Friday, 30 November 2007

New Zealand: The Tiki

This is one of Sue's more peculiar presents from her trip to Middle Earth. He is, apparently, an ancient symbol and a treasured part of New Zealand heritage (like Dame Kiri-te-Kanawa, although you don't get plastic models of her very often).
There are a number of legends about its meaning (no, not Dame Kiri).

Some say he came from the stars and that he was the first man of the world. Some say his webbed feet suggests a strong link to the creatures of the sea. All I know is that he is called The Stig. I mean, the Tiki.

Tiki was respected as the teacher of all things and the wearer of this symbol is therefore seen to possess clarity of thought, loyalty, great inner knowledge and strength of character. The Tiki is regarded as a good luck charm when worn and in some areas is also regarded as a fertility symbol (that I would rather avoid).

The Māori are particularly unhappy, it seems with plastic, mass-production of this ancient and mythical symbol. But who cares, they're on the other side of the world so they can stick their tongues out all they like.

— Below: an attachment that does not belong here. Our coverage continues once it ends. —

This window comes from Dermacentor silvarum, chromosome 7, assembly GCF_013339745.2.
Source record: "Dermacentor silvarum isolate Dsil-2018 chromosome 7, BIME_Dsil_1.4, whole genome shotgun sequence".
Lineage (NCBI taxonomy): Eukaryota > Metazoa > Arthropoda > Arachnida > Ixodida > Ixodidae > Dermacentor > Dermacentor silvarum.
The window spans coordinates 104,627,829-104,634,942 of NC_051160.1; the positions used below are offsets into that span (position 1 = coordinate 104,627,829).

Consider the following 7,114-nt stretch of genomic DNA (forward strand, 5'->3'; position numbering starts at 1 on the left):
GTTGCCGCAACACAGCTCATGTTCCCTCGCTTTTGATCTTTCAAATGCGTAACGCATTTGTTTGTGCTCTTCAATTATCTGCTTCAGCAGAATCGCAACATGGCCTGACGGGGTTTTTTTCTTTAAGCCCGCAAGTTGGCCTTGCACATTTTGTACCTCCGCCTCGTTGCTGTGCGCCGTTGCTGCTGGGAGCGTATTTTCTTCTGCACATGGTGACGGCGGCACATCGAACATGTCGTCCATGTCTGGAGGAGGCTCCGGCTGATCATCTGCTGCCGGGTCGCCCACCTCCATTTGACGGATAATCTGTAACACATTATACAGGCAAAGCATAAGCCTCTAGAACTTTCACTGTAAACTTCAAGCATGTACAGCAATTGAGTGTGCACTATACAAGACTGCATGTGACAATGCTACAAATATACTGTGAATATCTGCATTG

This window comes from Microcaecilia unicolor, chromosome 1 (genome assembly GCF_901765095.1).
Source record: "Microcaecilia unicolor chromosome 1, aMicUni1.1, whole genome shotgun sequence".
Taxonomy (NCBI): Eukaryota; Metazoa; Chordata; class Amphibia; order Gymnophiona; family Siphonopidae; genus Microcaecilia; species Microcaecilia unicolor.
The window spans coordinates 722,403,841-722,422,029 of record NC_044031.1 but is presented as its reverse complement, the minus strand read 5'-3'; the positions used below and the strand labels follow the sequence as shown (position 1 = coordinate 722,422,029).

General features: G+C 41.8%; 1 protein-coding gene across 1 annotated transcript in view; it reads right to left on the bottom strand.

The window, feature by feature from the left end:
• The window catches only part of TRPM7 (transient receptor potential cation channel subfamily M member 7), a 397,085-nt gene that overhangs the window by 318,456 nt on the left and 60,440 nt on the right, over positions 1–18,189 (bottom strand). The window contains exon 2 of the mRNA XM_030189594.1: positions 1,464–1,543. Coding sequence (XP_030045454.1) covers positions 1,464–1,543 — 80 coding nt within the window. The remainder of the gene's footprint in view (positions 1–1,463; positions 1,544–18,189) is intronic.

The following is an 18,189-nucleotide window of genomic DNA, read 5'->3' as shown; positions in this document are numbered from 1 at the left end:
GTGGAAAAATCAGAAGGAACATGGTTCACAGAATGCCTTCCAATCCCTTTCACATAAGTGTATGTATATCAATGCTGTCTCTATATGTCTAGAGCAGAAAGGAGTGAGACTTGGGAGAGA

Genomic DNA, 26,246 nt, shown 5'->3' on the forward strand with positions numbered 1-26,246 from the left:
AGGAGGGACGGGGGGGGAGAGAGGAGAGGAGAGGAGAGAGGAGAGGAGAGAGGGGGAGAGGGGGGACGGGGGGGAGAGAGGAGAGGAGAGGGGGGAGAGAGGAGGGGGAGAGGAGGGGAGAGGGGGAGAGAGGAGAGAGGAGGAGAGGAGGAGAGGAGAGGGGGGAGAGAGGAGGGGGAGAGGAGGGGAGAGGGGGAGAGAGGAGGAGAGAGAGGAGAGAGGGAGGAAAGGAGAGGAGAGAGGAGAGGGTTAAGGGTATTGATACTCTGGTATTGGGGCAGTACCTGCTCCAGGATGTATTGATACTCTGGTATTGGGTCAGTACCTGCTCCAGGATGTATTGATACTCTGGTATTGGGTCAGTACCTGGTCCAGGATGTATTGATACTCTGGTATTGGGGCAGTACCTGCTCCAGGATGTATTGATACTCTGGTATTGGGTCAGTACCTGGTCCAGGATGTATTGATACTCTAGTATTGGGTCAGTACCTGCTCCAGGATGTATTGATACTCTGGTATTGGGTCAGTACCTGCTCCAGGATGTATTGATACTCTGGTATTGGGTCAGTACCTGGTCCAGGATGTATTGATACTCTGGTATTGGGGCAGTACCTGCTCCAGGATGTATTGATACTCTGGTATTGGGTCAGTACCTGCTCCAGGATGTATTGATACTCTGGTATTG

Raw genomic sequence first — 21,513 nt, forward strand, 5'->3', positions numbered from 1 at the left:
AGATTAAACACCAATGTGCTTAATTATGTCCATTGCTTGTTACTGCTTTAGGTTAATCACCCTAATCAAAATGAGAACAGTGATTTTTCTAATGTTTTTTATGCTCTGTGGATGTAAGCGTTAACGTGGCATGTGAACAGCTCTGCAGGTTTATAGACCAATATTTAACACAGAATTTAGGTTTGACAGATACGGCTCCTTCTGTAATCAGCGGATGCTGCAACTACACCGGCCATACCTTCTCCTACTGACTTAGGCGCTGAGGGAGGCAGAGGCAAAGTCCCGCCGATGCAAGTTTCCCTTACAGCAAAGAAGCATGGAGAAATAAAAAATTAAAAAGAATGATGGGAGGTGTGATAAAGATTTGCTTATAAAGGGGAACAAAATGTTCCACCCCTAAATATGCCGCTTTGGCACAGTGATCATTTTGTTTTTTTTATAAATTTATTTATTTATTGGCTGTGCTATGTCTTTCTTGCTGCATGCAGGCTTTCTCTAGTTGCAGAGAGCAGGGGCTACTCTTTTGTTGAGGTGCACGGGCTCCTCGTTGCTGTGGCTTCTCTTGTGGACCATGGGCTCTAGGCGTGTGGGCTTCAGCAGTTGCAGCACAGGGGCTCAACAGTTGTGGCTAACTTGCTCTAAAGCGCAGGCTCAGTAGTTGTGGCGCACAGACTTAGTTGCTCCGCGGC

As far as I am concerned he reminds me of the alien foetus from The Erlenmeyer Flask episode of the X-Files (well he did come from another world- which to most Kiwis means Australia).

Oddly, he also has the texture of those horrible Haribo jelly-like sweets which Fuzzy won't let the children eat, despite them being given them all the time at parties, as they contain gelatine so could give them Mad Cow Disease (not that you'd notice). Haribo was a sweet firm founded in Germany in 1920 (it is an acronym for Hans Riegel, Bonn). Of course our jolly German cousins deny that Haribo used forced labour in their factories in the Second World War and instead are slowly destroying the teeth of Europe's children with their gummy confectionery. Makes me glad I'm diabetic.

" Oh my God, Mulder, you went to New Zealand and all you brought me back was this?"

No comments: